Typhoid is a disease that strikes the most vulnerable, and refugees are no exception. This autumn, flooding and rains have ushered in outbreaks of typhoid and other diseases in two refugee camps in South Sudan and North Darfur.
This last week, the United Nations Secretary-General’s High-Level Panel on Access to Medicines (HLP) published their highly anticipated report on global health technologies. Their report addressed some challenges of ensuring that medical innovations reach underserved populations, a topic central to Sabin’s mission. Specifically, the report gives recommendations for resolving policy incoherencies between public health objectives, human rights principles and international trade regulations.

While much progress has been made globally in reaching the public with immunizations, one in five children across the world still do not have access to routine immunizations.

One year ago, tasked with the mission of uplifting societies around the world, the United Nations Development Program created a call to action known as the Sustainable Development Goals (SDGs) to fight poverty and promote sustainable peace and prosperity for all. These Global Goals, as they’re also known, identify targets for a variety of focus areas to be met by 2030. CaT recognizes that effective typhoid prevention and control, through vaccines and improved water and sanitation infrastructure, is a critical piece of these goals’ successes.

These Blood Suckers Cost $2.5 Billion to $138 Billion Each Year

Three guesses on which blood suckers are costing the world somewhere between $2.5 billion to $138 billion each year. Vampires? Well, the Twilight novel and movie series portrays vampires as a bit more “emo” and “preppy” than vicious. How about vampires? No, there have been limited vampire economic studies. Vampires? No, repeating the same guess won’t make it correct.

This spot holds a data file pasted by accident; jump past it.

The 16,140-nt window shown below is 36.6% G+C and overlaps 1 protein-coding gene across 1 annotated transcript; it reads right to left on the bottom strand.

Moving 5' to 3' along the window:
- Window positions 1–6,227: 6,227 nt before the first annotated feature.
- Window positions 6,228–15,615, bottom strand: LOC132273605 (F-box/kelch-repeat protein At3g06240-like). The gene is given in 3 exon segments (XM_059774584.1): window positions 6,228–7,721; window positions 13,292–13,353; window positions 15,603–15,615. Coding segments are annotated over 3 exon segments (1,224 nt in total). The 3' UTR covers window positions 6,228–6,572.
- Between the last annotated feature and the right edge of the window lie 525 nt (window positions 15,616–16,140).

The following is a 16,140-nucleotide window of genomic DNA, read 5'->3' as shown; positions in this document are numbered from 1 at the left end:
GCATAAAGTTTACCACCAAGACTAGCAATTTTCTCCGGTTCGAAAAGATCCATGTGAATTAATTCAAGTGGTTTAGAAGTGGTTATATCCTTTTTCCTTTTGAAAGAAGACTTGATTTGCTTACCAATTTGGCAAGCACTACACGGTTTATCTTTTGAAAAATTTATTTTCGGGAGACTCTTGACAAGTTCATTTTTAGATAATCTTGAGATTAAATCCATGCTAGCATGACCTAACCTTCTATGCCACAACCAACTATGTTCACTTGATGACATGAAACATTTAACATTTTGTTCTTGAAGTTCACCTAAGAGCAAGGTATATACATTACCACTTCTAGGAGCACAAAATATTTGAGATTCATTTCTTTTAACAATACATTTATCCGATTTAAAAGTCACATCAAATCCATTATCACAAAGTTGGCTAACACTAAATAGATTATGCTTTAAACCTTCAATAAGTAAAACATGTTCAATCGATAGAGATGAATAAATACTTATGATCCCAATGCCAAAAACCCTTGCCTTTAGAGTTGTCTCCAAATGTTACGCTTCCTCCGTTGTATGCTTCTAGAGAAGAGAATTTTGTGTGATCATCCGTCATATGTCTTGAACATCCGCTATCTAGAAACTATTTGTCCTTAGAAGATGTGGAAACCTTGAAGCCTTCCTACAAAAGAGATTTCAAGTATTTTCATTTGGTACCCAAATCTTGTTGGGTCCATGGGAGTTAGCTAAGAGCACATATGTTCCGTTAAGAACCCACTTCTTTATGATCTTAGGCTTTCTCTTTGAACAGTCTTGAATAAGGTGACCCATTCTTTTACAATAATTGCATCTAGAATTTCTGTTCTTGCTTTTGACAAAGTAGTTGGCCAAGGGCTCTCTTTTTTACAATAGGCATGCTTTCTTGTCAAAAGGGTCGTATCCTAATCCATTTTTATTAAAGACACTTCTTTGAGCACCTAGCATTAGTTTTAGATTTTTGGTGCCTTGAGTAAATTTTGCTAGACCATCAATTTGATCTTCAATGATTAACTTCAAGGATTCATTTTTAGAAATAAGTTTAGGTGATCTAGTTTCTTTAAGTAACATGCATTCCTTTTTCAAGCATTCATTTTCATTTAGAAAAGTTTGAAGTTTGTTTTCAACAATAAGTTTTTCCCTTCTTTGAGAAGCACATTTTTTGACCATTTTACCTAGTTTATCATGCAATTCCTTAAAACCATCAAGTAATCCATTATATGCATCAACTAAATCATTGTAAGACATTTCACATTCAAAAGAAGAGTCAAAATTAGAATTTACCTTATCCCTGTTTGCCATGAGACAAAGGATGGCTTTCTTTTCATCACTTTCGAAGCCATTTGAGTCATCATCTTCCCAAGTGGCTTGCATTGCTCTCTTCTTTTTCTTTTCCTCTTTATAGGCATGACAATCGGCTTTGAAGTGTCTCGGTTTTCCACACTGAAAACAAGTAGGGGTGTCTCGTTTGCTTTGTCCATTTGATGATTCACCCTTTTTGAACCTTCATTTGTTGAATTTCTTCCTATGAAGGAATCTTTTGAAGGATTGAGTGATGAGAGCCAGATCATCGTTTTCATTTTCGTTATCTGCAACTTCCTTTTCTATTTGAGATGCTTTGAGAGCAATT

Forbes

With just under two months until Election Day, this year’s presidential candidates are in full campaign mode, crisscrossing the country to reach as many voters as possible before they head to the polls on November 8.

Meet Yadav. A 27-year-old lab assistant in Gurgaon, India, Yadav is remarkably conscientious about avoiding diseases transmitted through contaminated food and water. He cooks at home to avoid eating food bought on the street, where the risk of transmission is much higher. He drinks filtered water, and washes his hands with soap on a regular basis.

By Michael W. Marine, Ambassador (Ret.)

Originally posted by the Coalition Against Tyhphoid. 

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